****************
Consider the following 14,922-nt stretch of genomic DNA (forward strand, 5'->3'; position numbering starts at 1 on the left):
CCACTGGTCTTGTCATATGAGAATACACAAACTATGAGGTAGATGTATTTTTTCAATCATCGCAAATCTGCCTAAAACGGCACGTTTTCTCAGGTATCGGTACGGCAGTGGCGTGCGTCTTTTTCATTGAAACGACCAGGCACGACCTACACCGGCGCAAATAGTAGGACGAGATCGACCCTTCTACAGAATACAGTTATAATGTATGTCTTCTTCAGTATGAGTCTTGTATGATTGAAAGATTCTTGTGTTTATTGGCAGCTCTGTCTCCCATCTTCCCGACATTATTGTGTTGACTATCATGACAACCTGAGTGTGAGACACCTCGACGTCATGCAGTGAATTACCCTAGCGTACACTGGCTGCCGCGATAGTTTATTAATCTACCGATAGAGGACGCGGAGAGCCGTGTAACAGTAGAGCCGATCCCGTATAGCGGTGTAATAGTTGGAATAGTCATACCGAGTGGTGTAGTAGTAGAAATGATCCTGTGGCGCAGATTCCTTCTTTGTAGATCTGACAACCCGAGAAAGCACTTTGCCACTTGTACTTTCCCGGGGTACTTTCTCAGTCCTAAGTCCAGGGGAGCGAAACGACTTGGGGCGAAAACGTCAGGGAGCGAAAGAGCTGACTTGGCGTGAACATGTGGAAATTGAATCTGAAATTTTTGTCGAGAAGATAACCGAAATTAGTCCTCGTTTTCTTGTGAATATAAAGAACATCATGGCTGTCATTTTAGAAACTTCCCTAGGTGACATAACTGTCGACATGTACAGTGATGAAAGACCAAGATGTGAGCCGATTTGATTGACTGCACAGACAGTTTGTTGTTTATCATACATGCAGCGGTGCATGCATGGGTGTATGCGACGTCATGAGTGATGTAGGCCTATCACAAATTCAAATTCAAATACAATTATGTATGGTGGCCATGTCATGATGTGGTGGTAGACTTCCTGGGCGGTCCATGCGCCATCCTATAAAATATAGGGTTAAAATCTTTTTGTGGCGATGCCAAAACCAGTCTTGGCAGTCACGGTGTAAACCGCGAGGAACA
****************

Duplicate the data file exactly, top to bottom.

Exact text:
Consider the following 14,922-nt stretch of genomic DNA (forward strand, 5'->3'; position numbering starts at 1 on the left):
CCACTGGTCTTGTCATATGAGAATACACAAACTATGAGGTAGATGTATTTTTTCAATCATCGCAAATCTGCCTAAAACGGCACGTTTTCTCAGGTATCGGTACGGCAGTGGCGTGCGTCTTTTTCATTGAAACGACCAGGCACGACCTACACCGGCGCAAATAGTAGGACGAGATCGACCCTTCTACAGAATACAGTTATAATGTATGTCTTCTTCAGTATGAGTCTTGTATGATTGAAAGATTCTTGTGTTTATTGGCAGCTCTGTCTCCCATCTTCCCGACATTATTGTGTTGACTATCATGACAACCTGAGTGTGAGACACCTCGACGTCATGCAGTGAATTACCCTAGCGTACACTGGCTGCCGCGATAGTTTATTAATCTACCGATAGAGGACGCGGAGAGCCGTGTAACAGTAGAGCCGATCCCGTATAGCGGTGTAATAGTTGGAATAGTCATACCGAGTGGTGTAGTAGTAGAAATGATCCTGTGGCGCAGATTCCTTCTTTGTAGATCTGACAACCCGAGAAAGCACTTTGCCACTTGTACTTTCCCGGGGTACTTTCTCAGTCCTAAGTCCAGGGGAGCGAAACGACTTGGGGCGAAAACGTCAGGGAGCGAAAGAGCTGACTTGGCGTGAACATGTGGAAATTGAATCTGAAATTTTTGTCGAGAAGATAACCGAAATTAGTCCTCGTTTTCTTGTGAATATAAAGAACATCATGGCTGTCATTTTAGAAACTTCCCTAGGTGACATAACTGTCGACATGTACAGTGATGAAAGACCAAGATGTGAGCCGATTTGATTGACTGCACAGACAGTTTGTTGTTTATCATACATGCAGCGGTGCATGCATGGGTGTATGCGACGTCATGAGTGATGTAGGCCTATCACAAATTCAAATTCAAATACAATTATGTATGGTGGCCATGTCATGATGTGGTGGTAGACTTCCTGGGCGGTCCATGCGCCATCCTATAAAATATAGGGTTAAAATCTTTTTGTGGCGATGCCAAAACCAGTCTTGGCAGTCACGGTGTAAACCGCGAGGAACA